New Study Reveals How Walking Speed Can Affect Diabetes Risk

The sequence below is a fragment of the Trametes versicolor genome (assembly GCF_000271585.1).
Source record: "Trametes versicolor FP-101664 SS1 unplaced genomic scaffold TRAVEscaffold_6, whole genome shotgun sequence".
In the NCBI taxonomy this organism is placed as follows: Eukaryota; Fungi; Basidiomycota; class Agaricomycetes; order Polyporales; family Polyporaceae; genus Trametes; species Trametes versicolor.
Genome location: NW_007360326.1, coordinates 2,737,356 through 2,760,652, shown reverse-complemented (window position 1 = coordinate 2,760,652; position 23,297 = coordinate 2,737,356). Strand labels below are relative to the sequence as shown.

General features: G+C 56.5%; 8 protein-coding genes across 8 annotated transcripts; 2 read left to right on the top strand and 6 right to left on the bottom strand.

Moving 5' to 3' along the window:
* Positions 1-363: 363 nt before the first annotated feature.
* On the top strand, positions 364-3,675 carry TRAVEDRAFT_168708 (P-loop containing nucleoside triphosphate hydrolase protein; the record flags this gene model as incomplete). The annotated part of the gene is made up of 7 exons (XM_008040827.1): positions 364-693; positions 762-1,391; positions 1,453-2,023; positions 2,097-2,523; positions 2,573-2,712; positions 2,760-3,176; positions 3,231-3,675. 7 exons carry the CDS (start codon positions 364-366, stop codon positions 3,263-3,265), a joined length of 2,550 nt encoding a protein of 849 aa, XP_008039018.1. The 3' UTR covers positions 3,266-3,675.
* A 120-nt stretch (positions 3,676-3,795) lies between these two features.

Don’t miss out on CNN’s Fitness, But Better newsletter to embark on your health journey today. Written by trusted experts, our seven-part guide may be exactly what you’re looking for. Researchers have discovered that when it comes to walking and type 2 diabetes risk, the speed at which you move is just as important as the frequency of your walks. Findings indicate that brisk walking can reduce the risk of developing type 2 diabetes by nearly 40%. This conclusion is based on a study released in the British Journal of Sports Medicine. The research, conducted by Dr. Ahmad Jayedi from the Social Determinants of Health Research Center at Iran’s Semnan University of Medical Sciences, reviews previous studies conducted in the United States, the United Kingdom, and Japan between 1999 and 2022. The objective was to establish a clear link between walking speed, as reported by participants or measured in timed tests, and the development of type 2 diabetes among adults. The results revealed that individuals who walked at an average or normal pace had a 15% lower risk of developing type 2 diabetes compared to those who walked casually. But the risk lowered even further with faster walking speeds. Walking at a “fairly brisk” pace reduced the risk by 24%, while brisk/striding walking led to a 39% reduction. The study also found that for each kilometer increase in walking speed above brisk, the risk of developing the disease reduced by 9%. Experts agree that this study serves as a reminder about the importance of physical activity for health and that faster walking is even better. Fitness trackers, such as watches, pedometers, or smartphone apps, can be helpful for tracking your walking pace. If you want a quick and easy way to measure exercise intensity, you can rely on the US Centers for Disease Control and Prevention’s “talk test”.


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